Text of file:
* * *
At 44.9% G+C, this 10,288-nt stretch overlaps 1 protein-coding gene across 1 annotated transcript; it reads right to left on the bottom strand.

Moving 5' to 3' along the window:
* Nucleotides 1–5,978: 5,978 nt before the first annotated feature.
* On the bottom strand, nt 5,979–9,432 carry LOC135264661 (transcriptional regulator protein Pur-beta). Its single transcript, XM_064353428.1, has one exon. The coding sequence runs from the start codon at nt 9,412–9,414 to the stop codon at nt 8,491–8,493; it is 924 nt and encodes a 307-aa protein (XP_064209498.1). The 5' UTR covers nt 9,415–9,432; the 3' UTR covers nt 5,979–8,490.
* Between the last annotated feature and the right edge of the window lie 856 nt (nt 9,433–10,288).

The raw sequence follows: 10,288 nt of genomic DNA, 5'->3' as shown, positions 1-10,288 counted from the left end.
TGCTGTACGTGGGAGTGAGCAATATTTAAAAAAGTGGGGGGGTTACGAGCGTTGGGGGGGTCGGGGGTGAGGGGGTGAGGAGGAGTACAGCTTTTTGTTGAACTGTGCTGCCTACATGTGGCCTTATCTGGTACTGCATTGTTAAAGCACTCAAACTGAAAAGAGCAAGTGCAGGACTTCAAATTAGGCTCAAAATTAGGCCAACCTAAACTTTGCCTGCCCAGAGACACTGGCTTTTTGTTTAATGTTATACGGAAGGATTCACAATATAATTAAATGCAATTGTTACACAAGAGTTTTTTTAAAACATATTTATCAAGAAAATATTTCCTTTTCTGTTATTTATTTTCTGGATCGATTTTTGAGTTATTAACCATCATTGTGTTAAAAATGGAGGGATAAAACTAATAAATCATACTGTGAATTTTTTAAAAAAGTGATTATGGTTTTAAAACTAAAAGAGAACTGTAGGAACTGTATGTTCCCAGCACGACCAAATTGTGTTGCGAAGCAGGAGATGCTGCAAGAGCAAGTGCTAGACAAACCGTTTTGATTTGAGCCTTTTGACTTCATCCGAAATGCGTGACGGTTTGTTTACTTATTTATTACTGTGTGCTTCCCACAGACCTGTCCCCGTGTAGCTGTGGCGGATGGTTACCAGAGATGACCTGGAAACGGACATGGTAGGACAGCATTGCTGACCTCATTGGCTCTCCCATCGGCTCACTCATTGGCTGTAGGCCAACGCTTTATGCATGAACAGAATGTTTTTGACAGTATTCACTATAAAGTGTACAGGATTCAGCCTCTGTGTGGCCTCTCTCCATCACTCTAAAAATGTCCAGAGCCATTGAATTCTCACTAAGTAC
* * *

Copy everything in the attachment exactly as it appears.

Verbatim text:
At 44.9% G+C, this 10,288-nt stretch overlaps 1 protein-coding gene across 1 annotated transcript; it reads right to left on the bottom strand.

Moving 5' to 3' along the window:
* Nucleotides 1–5,978: 5,978 nt before the first annotated feature.
* On the bottom strand, nt 5,979–9,432 carry LOC135264661 (transcriptional regulator protein Pur-beta). Its single transcript, XM_064353428.1, has one exon. The coding sequence runs from the start codon at nt 9,412–9,414 to the stop codon at nt 8,491–8,493; it is 924 nt and encodes a 307-aa protein (XP_064209498.1). The 5' UTR covers nt 9,415–9,432; the 3' UTR covers nt 5,979–8,490.
* Between the last annotated feature and the right edge of the window lie 856 nt (nt 9,433–10,288).

The raw sequence follows: 10,288 nt of genomic DNA, 5'->3' as shown, positions 1-10,288 counted from the left end.
TGCTGTACGTGGGAGTGAGCAATATTTAAAAAAGTGGGGGGGTTACGAGCGTTGGGGGGGTCGGGGGTGAGGGGGTGAGGAGGAGTACAGCTTTTTGTTGAACTGTGCTGCCTACATGTGGCCTTATCTGGTACTGCATTGTTAAAGCACTCAAACTGAAAAGAGCAAGTGCAGGACTTCAAATTAGGCTCAAAATTAGGCCAACCTAAACTTTGCCTGCCCAGAGACACTGGCTTTTTGTTTAATGTTATACGGAAGGATTCACAATATAATTAAATGCAATTGTTACACAAGAGTTTTTTTAAAACATATTTATCAAGAAAATATTTCCTTTTCTGTTATTTATTTTCTGGATCGATTTTTGAGTTATTAACCATCATTGTGTTAAAAATGGAGGGATAAAACTAATAAATCATACTGTGAATTTTTTAAAAAAGTGATTATGGTTTTAAAACTAAAAGAGAACTGTAGGAACTGTATGTTCCCAGCACGACCAAATTGTGTTGCGAAGCAGGAGATGCTGCAAGAGCAAGTGCTAGACAAACCGTTTTGATTTGAGCCTTTTGACTTCATCCGAAATGCGTGACGGTTTGTTTACTTATTTATTACTGTGTGCTTCCCACAGACCTGTCCCCGTGTAGCTGTGGCGGATGGTTACCAGAGATGACCTGGAAACGGACATGGTAGGACAGCATTGCTGACCTCATTGGCTCTCCCATCGGCTCACTCATTGGCTGTAGGCCAACGCTTTATGCATGAACAGAATGTTTTTGACAGTATTCACTATAAAGTGTACAGGATTCAGCCTCTGTGTGGCCTCTCTCCATCACTCTAAAAATGTCCAGAGCCATTGAATTCTCACTAAGTAC